Paper Ghosts, by Julia Heaberlin

32912154Grace has gone a lot farther to figure out what happened to her missing sister than anyone can imagine. She has trained in self-defense and to master her fears. She has scoured the dark web for information and false identities. She has cooked up lies to cover her tracks. She has done all of this to break a possible serial killer with dementia out of a halfway house to get the truth out of him somehow. Julia Heaberlin’s Paper Ghosts is a tense ride through Texas, following a trail that leads who knows where for a story Grace might not want to hear. The more I read, the more I enjoyed this book.

We don’t know much about either Grace or Carl Feldman at the very beginning of Paper Ghosts. In a few short chapters, we learn that Carl has dementia, he was a photographer, and that he might have killed Grace’s sister. We also learn that Grace is going to bust him out and take him on a trip to the sites where he took pictures and young women disappeared. Somehow it’s all going to work, in Grace’s head. It has to. She refuses to think that it won’t work. Carl, of course, is not talking about his past no matter how much she prods or tries to jog his memory. Instead, he makes demands for fast food; stops to pan for gold; and to pick up stray, wounded animals. He is not the kind of serial killer Grace expected, especially when he starts to save her life from mysterious pursuers.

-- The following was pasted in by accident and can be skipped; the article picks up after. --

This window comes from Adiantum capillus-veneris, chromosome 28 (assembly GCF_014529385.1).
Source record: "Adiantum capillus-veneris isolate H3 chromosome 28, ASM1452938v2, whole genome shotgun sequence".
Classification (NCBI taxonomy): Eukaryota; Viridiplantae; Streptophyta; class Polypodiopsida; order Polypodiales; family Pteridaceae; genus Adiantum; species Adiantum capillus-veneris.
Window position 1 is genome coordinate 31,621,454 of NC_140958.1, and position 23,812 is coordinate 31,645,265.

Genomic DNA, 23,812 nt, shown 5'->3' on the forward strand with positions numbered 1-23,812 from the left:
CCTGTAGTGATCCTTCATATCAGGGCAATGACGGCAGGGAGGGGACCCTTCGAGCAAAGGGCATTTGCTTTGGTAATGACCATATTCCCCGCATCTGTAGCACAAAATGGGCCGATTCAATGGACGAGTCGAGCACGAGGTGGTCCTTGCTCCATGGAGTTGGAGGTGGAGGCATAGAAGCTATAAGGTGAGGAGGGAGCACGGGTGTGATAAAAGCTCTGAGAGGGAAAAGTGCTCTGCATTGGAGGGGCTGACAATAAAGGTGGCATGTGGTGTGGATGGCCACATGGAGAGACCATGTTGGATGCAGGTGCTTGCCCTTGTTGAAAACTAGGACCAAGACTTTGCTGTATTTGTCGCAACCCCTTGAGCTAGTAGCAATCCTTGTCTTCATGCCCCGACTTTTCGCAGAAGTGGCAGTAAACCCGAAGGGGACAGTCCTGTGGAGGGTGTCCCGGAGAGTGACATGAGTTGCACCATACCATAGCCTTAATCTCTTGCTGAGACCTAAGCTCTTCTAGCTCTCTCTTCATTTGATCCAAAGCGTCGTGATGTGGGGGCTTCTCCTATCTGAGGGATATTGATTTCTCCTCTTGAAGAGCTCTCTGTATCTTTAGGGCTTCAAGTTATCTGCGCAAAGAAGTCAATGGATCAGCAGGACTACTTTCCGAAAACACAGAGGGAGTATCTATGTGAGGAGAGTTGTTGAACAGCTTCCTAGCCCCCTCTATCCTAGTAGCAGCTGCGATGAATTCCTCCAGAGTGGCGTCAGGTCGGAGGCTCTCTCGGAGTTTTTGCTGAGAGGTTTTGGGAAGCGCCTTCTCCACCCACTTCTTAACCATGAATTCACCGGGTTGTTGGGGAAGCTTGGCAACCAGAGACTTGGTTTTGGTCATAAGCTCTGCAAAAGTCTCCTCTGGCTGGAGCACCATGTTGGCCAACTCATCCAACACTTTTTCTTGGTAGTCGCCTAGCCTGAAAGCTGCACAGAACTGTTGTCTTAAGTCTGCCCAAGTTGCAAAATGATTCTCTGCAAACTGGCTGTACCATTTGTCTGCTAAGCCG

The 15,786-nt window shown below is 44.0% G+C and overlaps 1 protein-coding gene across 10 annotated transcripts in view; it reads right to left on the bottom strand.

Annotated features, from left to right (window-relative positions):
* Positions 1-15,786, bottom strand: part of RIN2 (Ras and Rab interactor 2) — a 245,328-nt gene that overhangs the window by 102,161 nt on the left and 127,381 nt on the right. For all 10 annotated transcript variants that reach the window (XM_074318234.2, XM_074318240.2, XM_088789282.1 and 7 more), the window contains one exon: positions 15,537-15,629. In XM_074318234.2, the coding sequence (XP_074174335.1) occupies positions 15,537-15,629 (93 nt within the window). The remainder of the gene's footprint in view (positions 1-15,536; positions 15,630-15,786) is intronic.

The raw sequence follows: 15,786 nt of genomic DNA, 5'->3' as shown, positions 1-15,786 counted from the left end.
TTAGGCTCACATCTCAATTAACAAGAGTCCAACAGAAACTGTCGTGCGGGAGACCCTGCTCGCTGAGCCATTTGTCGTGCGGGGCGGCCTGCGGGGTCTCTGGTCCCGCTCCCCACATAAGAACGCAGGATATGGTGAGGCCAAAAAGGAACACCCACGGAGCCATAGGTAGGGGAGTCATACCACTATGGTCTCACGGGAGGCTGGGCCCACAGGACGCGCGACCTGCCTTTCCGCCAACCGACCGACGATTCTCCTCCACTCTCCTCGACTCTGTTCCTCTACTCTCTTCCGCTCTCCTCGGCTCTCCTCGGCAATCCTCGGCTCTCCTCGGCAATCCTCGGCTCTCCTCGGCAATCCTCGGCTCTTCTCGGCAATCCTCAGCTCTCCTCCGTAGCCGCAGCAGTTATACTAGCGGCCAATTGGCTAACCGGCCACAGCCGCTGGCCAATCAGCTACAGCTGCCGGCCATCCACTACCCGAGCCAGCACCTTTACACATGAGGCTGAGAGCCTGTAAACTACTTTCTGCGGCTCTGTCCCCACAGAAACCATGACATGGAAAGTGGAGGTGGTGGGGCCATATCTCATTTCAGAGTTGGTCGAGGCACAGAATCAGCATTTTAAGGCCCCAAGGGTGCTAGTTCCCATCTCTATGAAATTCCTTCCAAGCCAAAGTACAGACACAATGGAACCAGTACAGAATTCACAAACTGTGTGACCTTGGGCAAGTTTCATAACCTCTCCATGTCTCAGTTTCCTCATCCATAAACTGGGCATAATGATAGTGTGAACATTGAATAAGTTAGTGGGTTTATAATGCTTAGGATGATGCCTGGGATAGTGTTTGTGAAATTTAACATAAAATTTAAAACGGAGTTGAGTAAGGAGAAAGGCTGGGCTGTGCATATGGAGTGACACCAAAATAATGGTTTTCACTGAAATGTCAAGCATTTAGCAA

The question of what Carl has and hasn’t done kept Grace (and me) guessing about what really happened to her sister and three other young women. Carl was on trial for one kidnapping and murder, but acquitted due to lack of evidence. There’s circumstantial evidence that puts him in the right time and place. There’s his cunning intelligence and charm that can be predatory or flattering by turns. He seems like he ought to be a serial killer. And yet, there’s a delicious ambiguity that runs through the entire book that is only finally resolved at the very end.

I wasn’t sure about Paper Ghosts when I first started it. There were a lot of short paragraphs to get the story moving that made me worry that there might be a lack of depth—characterization and backstory sacrificed for the sake of a fast plot. But Heaberlin is very skilled at embedding information in such a way that you learn more about what’s happening and why without loading readers down with exposition. She’s also great at building up an atmosphere and rich setting that made me feel like I was in the car with Grace and Carl, worried every minute for Grace’s safety and wondering what Carl would do next. This book is a fantastic thriller. It was so good that I want to go and read the rest of Heaberlin’s books.

I received a free copy of this book from the publisher via NetGalley, for review consideration. It will be released 15 May 2018.

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The Man Who Died, by Antti Tuomainen

35960911Jaakko Kaunismaa is having the worst day of this life. At the beginning of The Man Who Died, by Antti Tuomainen and translated by David Hackston, Jaakko learns that he has been fatally poisoned and that his wife is cheating on him with the delivery boy of their mushroom company. He only has a few weeks to live, according to the doctor, in which to figure out who wants him dead.